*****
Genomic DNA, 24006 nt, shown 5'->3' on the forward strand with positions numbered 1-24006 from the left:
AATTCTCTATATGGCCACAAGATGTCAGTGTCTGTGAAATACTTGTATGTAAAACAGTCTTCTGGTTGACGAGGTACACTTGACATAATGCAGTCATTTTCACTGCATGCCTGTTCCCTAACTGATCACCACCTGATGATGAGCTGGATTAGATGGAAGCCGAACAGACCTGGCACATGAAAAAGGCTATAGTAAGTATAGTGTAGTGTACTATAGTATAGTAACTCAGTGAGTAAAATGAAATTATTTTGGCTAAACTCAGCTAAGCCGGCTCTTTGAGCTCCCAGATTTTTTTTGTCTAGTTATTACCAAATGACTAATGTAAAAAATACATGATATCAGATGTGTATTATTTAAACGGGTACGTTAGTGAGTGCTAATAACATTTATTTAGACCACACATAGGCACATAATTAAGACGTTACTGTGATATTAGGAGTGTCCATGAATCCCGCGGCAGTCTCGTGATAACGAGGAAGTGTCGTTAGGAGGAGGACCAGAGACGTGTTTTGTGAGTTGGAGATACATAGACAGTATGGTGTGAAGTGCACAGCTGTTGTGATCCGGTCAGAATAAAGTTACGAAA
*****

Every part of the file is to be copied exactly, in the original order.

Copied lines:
Genomic DNA, 24006 nt, shown 5'->3' on the forward strand with positions numbered 1-24006 from the left:
AATTCTCTATATGGCCACAAGATGTCAGTGTCTGTGAAATACTTGTATGTAAAACAGTCTTCTGGTTGACGAGGTACACTTGACATAATGCAGTCATTTTCACTGCATGCCTGTTCCCTAACTGATCACCACCTGATGATGAGCTGGATTAGATGGAAGCCGAACAGACCTGGCACATGAAAAAGGCTATAGTAAGTATAGTGTAGTGTACTATAGTATAGTAACTCAGTGAGTAAAATGAAATTATTTTGGCTAAACTCAGCTAAGCCGGCTCTTTGAGCTCCCAGATTTTTTTTGTCTAGTTATTACCAAATGACTAATGTAAAAAATACATGATATCAGATGTGTATTATTTAAACGGGTACGTTAGTGAGTGCTAATAACATTTATTTAGACCACACATAGGCACATAATTAAGACGTTACTGTGATATTAGGAGTGTCCATGAATCCCGCGGCAGTCTCGTGATAACGAGGAAGTGTCGTTAGGAGGAGGACCAGAGACGTGTTTTGTGAGTTGGAGATACATAGACAGTATGGTGTGAAGTGCACAGCTGTTGTGATCCGGTCAGAATAAAGTTACGAAA